(Editor’s note: Mixed into a rambling narrative about the current state of affairs in the NFL loaded with historical and pop culture references, Mr. Brutal makes some football picks. Why…

(Editor’s note: Mixed into a rambling narrative about the current state of affairs in the NFL loaded with historical and pop culture references, Mr. Brutal makes some football picks. Why does he call it the “War of 1812 Football Prognostication”? He likes history, he’s Canadian, and it probably has something to do with those two facts. That’s all we’ve got. We used to spend a long time editing these things. This year, you’re getting them raw… so enjoy the Canadian “flavour.”)

Thursday, December 3, 2015
……………. 8:30 pm Eastern Standard Time ………………

Green Bay (-3) @ DETROIT 47
……. On September 25, 1066 AD, arguably the most important battle in the History of Great Britain taking place on the actual Island of Great Britain took place at Stamford Bridge in Yorkshire.

……. In that monumental clash, King Harold Godwin(son) and the Anglo-Saxons faced a huge Norwegian army of 10-15 thousand led by the infamous warrior and King of Norway, Harald Hardrada & his very own traitorous and unpopular brother Tostig Godwinson. Tostig brought his own army of 2-4 thousand Viking descendants from Northern Britain and Flemish mercenaries from what is today Belgium. Both Hardrada & to a lesser degree Tostig had legitimate claims to the throne of England through a mess of succession issues that defies easy or brief explanation.

…… Before the big battle, the Norwegians raided along the North Sea coast of England and confronted some local Anglo-Saxon militia. This resulted in a preliminary to the big battle in a showdown at the Battle of Fulford.

Betting Odds for “The Battle of Fulford:”

King Harold Hardrada/Vikings/Norwegians/Norse Britons/Flemish Mercenaries/Pissed off traitorous/unpopular brother Tostig (-17) @

Anglo-Saxon Militia of York & surrounding areas( Over/Under Total Deaths in Battle 2,500 )

….. The Norwegians routed the outnumbered English, killing several thousand and losing a few hundred. This led to tremendous overconfidence. The Scandinavians lounged around in rare English sun on the beach for several days. Most of them also left their heavy armour on their ships, figuring it wouldn’t be necessary in the upcoming fight with the bulk of the English force who they knew were marching north from London.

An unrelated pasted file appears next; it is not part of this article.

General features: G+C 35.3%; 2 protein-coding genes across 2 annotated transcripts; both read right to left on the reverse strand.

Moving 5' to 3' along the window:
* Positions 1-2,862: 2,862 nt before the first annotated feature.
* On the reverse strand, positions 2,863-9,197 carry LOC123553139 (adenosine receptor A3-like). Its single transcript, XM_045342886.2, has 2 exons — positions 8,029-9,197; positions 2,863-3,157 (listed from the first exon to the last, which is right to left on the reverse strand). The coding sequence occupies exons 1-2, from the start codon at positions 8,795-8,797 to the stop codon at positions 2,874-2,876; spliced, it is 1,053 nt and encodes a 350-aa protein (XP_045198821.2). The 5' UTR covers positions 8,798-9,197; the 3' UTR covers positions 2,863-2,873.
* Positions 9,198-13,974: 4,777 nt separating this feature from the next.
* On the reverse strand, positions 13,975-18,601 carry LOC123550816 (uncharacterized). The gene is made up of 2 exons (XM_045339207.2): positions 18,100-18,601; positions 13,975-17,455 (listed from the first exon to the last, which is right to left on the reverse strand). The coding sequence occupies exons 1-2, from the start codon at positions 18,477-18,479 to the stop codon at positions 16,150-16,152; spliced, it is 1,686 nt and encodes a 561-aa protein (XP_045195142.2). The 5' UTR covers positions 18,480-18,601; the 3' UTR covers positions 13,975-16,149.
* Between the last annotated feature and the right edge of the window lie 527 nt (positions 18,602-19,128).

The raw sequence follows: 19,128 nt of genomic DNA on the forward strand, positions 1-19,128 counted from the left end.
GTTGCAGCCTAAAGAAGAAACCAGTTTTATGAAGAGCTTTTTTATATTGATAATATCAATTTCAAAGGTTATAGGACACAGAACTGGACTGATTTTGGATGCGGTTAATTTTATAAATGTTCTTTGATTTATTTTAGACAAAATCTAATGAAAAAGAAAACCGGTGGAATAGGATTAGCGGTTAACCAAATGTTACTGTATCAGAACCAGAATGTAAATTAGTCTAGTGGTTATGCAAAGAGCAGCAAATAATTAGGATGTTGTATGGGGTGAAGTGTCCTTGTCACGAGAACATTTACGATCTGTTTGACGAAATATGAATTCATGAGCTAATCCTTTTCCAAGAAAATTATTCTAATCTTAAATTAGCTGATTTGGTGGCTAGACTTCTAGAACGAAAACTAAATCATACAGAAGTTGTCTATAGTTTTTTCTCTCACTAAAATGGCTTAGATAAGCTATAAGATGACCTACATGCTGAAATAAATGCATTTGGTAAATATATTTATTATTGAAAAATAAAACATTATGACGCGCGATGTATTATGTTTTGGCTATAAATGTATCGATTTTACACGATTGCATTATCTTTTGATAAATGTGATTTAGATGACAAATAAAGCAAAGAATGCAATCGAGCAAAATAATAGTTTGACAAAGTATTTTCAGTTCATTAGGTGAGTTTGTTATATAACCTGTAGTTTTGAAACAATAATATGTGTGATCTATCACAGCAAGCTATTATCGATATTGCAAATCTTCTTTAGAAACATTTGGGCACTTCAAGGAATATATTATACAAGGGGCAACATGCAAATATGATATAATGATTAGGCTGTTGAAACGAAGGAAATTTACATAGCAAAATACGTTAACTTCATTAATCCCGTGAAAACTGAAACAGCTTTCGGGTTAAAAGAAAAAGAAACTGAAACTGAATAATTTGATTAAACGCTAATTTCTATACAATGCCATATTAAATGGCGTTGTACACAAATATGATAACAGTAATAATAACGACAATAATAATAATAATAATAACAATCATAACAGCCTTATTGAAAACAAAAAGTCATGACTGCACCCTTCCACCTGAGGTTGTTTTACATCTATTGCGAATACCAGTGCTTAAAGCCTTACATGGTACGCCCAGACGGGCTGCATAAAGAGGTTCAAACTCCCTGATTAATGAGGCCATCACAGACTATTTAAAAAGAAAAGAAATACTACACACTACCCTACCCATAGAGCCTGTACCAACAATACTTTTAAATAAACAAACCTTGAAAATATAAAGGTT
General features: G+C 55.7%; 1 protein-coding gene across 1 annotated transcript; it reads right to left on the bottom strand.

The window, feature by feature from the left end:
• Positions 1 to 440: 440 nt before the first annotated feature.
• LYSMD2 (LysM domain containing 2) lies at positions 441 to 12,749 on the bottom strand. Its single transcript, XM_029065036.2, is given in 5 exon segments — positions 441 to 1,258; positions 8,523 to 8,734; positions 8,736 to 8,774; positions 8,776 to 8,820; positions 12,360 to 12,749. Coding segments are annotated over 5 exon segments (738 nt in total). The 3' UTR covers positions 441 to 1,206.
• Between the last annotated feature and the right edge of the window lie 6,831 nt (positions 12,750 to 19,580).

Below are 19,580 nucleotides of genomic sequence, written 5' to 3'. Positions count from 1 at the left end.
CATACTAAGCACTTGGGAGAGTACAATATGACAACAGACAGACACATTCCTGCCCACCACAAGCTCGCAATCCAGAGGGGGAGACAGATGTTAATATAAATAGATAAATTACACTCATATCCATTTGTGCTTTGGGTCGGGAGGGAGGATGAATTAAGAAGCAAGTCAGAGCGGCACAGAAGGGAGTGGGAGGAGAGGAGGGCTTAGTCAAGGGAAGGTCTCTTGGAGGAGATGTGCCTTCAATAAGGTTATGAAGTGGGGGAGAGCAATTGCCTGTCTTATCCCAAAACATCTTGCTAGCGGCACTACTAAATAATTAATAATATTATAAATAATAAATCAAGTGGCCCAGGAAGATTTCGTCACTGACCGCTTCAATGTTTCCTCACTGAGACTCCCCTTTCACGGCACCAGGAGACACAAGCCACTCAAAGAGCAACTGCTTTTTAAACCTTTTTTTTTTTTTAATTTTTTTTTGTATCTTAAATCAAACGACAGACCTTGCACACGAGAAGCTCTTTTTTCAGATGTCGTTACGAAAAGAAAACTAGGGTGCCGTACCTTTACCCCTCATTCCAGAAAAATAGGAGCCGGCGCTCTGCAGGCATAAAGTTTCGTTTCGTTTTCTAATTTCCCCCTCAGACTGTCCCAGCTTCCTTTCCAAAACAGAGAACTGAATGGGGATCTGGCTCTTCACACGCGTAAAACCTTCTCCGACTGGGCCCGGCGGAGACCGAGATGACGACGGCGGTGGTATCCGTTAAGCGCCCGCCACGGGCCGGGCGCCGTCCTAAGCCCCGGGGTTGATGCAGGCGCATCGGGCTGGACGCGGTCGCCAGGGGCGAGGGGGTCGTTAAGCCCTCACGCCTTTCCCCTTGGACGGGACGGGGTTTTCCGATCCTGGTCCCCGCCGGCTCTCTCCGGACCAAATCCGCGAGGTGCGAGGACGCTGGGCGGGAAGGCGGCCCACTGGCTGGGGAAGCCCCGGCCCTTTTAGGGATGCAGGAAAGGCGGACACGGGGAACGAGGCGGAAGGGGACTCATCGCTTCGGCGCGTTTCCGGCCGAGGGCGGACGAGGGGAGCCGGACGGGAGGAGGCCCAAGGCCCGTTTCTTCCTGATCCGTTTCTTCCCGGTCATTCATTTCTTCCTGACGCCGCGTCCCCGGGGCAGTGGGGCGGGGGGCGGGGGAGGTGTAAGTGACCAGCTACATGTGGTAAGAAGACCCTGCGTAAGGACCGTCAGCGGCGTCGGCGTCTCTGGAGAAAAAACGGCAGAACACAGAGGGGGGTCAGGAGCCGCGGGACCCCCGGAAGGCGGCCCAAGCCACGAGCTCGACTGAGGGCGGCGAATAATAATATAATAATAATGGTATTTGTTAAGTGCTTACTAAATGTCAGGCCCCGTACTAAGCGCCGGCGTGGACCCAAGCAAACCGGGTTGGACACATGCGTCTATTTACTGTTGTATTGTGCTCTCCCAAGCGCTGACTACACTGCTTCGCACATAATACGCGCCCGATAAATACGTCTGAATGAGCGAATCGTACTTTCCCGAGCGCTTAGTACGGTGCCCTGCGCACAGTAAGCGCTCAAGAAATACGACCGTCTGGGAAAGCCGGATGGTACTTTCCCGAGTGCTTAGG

….. All things considered, the Norwegian Alliance should have been heavily favoured in the Battle of Fulford and certainly in the upcoming showdown at Stamford Bridge.
Betting Odds for “The Battle of Stamford Bridge:”

King Harold Hardrada/Vikings/Norwegians/Norse Britons/Flemish Mercenaries/Pissed off traitorous/unpopular brother Tostig (-10) @

King Harold Godwinson & Anglo-Saxons ( Over/Under Total Deaths in Battle 4,500 )
…… When Harold Godwinson arrived with his army of 12-15 thousand, he surprised the invaders. According to accounts, he followed some sort of etiquette and surprisingly allowed the enemy to consolidate and form up into a large group to make it a fair fight. Many of his followers were angry with him for extending this courtesy.

….. It didn’t matter.

….. In a bloodbath of Biblical proportions, the Anglo-Saxons soundly defeated the Norwegians, Norse Britons & their allies. Both the legendary King of Norway, Harald Hardrada and Harold Godwinson’s brother Tostig were killed in battle. At least 12,000-13,000 died from both sides on the battle field. At least 2/3 of that total was on the Norwegian Alliance side.

…… Of the 300+ ships that came from Norway, only 24 returned to Scandinavia because there weren’t enough men to man or fill any more. Harold Godwinson executed many survivors, but spared many Earls and other Nobles. He had them pledge to never invade England again and sent them home to Scandinavia to tell their followers what transpired. The Anglo-Saxons probably lost between 4,000-5,000 which was acceptable but weakened his army for coming events.

……. With Norwegian/Viking/Norse resistance basically removed from most of Britain, Harold immediately then started drawing up plans to politically take over the remaining Norse held kingdoms in Britain and absorb them into a future greater Anglo-Saxon Britain.

….. Effectively, with the Stamford Bridge massacre, he had removed the claim and ability of the Northmen to ever again effectively challenge to rule the land. Over the next couple of hundred years, the Vikings still raided and populated parts of Britain, but never on a scale that would seriously threaten the royal family ruling the land. Most of these incursions were into the sparsely populated lands isolated in Ireland, Northern Scotland & the various islands around the top of Britain.